Sunday, June 19, 2005

Those rabbit bastards ate the leaves off of my sunflowers.

Friday, June 17, 2005

Batman Begins

Ten reasons why 'Batman Begins' is the best of all the Batman Movies (In no particular order)

1. Arnold Schwarzenegger wasn't in it.
2. I can actually buy Christian Bale as Bruce Wayne. (Sorry Keaton, you were much to one-sided, Clooney-too short, Kilmer-too pussy....There's no crying in Batman.)
3. Gotham doesn't look like a perma-frost wasteland (Burton), Nor a Las Vegas casino (Schumacker). It achieved a feel for Gotham that made it seem like it's own living-breathing character. Though comics and movies can't always have a 100% translation, the comic books provided a very good template for gotham on which to work from; Burton and Schumacker ignored it. They treated the city and the characters as if their original substance meant nothing, as if what made them good comic book characters (and settings) meant absolutely nothing to the big screen.
4. The story was actually about Batman. In the first 4 Batman movies, the stories were about zany villains and Batman figuring out the best way to beat 'em up. In 'Batman Begins', Ra's Ah-Guhl was infused in the story of Batman's origin, that progressed into a story about Bruce Wayne finding a way to save his city.
5. No unnecessary villains (for the sake of cramming in as much crap as possible). In Batman Begins, there are actually 3 villains, and yet their stories are intertwined (Not just "Lets join forces to kill the bat").
6. Doesn't rely on a corny love story to tell a personal story about Bruce Wayne; Yes we get it, it's hard to have a love life and be Batman at the same time, (or in the case of Batman and Robin, a corny story about Alfred dying meant to squeeze a tear from my eye). Yes, Katie Holmes is in it, and there is some attraction between her and Bruce Wayne, but her character is mostly there to connect Batman with the city's legal community(She plays an A.D.A).
7. No ridiculous Batman "Theme" music. It was scored appropriately to fit the mood, not to let us know when Batman (or the Riddler, or Mr. Freeze) is on the screen.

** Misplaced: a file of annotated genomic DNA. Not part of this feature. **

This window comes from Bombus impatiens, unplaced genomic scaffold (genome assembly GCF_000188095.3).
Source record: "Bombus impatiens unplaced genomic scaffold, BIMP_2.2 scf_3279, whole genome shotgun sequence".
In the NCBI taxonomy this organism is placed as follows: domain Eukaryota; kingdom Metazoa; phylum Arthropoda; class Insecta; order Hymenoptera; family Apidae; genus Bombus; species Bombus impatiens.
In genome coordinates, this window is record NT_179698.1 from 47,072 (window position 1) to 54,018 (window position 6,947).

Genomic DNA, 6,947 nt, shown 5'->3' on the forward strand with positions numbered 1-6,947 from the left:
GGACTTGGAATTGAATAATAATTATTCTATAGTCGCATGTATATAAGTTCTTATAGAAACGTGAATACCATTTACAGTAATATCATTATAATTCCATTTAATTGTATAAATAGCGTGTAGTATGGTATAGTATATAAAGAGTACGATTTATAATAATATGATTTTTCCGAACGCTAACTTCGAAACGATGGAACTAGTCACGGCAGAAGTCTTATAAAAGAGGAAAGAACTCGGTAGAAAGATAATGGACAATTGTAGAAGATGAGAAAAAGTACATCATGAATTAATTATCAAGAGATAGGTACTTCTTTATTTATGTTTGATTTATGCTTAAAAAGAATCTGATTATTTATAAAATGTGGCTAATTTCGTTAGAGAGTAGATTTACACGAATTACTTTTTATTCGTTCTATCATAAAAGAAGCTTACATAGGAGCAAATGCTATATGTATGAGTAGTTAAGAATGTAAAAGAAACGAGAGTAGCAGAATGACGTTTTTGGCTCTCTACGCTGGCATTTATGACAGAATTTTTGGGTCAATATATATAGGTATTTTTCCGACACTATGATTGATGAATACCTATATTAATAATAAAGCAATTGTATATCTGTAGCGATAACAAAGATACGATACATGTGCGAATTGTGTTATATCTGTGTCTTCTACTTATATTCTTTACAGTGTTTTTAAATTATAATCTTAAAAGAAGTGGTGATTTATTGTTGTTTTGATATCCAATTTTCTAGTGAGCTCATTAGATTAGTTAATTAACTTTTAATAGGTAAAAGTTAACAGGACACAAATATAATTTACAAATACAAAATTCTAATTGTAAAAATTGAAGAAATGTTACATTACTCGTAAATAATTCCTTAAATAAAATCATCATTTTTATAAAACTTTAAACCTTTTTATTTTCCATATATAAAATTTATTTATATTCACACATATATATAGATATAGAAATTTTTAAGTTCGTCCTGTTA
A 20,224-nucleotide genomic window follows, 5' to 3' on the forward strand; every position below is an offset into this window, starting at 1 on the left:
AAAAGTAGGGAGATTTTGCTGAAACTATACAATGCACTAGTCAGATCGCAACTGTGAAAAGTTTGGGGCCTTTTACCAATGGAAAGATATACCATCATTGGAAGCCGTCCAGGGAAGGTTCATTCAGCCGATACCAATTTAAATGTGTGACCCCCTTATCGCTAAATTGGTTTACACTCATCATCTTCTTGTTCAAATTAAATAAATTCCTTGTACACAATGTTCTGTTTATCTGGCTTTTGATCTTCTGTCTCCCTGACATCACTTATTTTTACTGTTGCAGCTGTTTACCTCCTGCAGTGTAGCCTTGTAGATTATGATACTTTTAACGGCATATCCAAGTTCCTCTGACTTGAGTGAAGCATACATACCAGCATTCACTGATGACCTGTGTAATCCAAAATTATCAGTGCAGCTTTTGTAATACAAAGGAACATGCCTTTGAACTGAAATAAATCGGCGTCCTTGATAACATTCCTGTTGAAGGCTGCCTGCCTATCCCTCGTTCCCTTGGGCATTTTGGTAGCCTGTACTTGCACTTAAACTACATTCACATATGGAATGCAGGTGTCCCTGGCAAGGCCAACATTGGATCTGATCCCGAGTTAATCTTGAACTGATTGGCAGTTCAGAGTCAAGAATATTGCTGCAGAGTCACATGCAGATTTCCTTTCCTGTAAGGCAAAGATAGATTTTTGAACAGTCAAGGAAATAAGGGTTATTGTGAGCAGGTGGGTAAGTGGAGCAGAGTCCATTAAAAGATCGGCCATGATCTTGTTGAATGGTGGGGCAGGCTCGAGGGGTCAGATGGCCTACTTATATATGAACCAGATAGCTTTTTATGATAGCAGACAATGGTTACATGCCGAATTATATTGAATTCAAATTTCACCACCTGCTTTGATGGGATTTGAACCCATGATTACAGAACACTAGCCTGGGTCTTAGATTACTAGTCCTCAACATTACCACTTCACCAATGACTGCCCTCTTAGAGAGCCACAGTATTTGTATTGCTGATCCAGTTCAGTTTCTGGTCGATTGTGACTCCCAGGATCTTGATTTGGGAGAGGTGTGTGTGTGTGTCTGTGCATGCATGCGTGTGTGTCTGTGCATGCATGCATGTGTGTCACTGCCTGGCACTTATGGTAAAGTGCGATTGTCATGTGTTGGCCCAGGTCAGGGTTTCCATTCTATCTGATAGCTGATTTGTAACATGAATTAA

8. No chest-armor nipples (at least that I could see).
9. Gags kept to a minimum. (Although I disliked Gordon saying "I gotta get me one of those" in reference to this movie's "bat"-mobile; which by the way is nothing more than a suped up streamlined futuristic army tank painted black)
10. Takes a more in-depth look at Bruce Wayne's family, which of course, is the driving force behind his character. Earlier films glossed over this (at best) in favor of more outlandish action sequences.

All these things are not to say that I hated previous batman movies, in fact, when it came out, batman forever had been my favorite to date. Mind you, I was 12 at the time, and was 8 when Tim Burtons first Batman was released. I'm almost happy for the 8 year gap from the last movie in order that I may take a more mature look at the current film and the franchise as a whole. I suspect that 1989 was too early of a time in cinematic development (special effects, filmographic techniques, what-have-you) for a batman movie. And though no disrespect to fans of the original Superman series of movies, I feel it was too early for those as well. Up until recently, directors have taken too many liberties with comic book characters, changing or ignoring core elements of the characters that made them popular in the first place. I don't even feel this was intentional, just a side-effect of the immaturity of the super-hero movie genre. Though I hate to admit it (because I'm not a huge huge fan...) Sam Raimi's Spider-Man was what raised the bar. I feel it was the first super-hero flick to understand that it was the character, not the costume, that made the comics popular.